Antoni and Terenia Dorcey
Brick Number: 

In Memory of Stanislav Plucinski and Janina Plucinska.
In memory of our Polish family who were living in Poland when the Russian
Communists invaded our homelands in September 1939. My father, Stanislaw Plucinski,
was arrested and imprisoned without trial for 16 months before being sentenced to 8
years hard labour in Siberia. He was released under the amnesty of August 1941 to join
the Polish II Corp and serve through the war but died in 1948 as a result of his terrible
treatment by the communists while in prison. We do not know what happened to his
parents and the rest of his family.
My mother, born Janina Sielicka, was deported to Siberia in February, 1940, along with
her father, Antoni, mother, Maria, brother, Bronislaw and sister, Sabina. Only my mother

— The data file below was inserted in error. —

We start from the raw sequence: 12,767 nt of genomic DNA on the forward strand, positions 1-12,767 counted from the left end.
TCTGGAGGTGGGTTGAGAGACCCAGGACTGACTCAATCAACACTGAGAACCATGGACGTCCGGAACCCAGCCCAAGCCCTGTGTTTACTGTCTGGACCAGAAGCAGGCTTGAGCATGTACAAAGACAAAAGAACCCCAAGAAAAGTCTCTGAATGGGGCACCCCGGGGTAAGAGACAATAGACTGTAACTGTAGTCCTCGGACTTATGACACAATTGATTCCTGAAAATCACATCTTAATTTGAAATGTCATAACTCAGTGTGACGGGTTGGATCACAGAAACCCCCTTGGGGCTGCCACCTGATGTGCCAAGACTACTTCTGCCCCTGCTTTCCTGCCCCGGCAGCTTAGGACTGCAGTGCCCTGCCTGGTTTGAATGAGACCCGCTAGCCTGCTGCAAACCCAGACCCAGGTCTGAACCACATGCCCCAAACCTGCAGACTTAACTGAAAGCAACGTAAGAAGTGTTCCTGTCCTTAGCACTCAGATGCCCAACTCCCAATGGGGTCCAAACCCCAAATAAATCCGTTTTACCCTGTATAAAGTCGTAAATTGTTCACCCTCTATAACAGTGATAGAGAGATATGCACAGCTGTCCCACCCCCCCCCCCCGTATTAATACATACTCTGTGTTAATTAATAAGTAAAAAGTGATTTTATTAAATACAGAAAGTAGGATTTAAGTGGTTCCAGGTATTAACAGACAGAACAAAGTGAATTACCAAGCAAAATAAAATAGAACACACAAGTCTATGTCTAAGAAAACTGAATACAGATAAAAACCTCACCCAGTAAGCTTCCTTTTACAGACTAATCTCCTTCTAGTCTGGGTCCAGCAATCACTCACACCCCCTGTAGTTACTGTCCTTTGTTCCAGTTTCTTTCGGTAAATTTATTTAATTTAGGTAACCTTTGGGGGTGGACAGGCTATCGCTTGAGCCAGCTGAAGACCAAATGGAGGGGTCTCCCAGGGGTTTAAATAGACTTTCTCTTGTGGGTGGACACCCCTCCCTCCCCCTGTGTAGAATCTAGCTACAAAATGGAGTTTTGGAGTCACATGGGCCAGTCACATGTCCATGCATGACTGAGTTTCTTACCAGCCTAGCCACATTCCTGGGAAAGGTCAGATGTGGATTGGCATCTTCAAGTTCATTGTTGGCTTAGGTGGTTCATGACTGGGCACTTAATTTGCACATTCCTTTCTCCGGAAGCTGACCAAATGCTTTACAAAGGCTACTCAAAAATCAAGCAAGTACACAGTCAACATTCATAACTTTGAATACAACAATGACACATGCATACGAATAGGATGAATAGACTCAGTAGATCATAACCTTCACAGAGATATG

escaped from Russia after the amnesty. She met and married my father in Palestine in
1944 while they were both serving in the Polish Army. Another sister, Wanda, died in
Poland during the war. Three additional sisters, Wiktoria, Stefania and Helena survived
the war but were forced to live under the imposed Communist regime in Poland. Only
one of the sisters lived long enough to enjoy the collapse of the Communist regime in
1989. None of the family was able to return to where they were born after the war
because it was taken by the Communists as part of Belarus. My father and mother are
buried in England where they lived in exile until their deaths.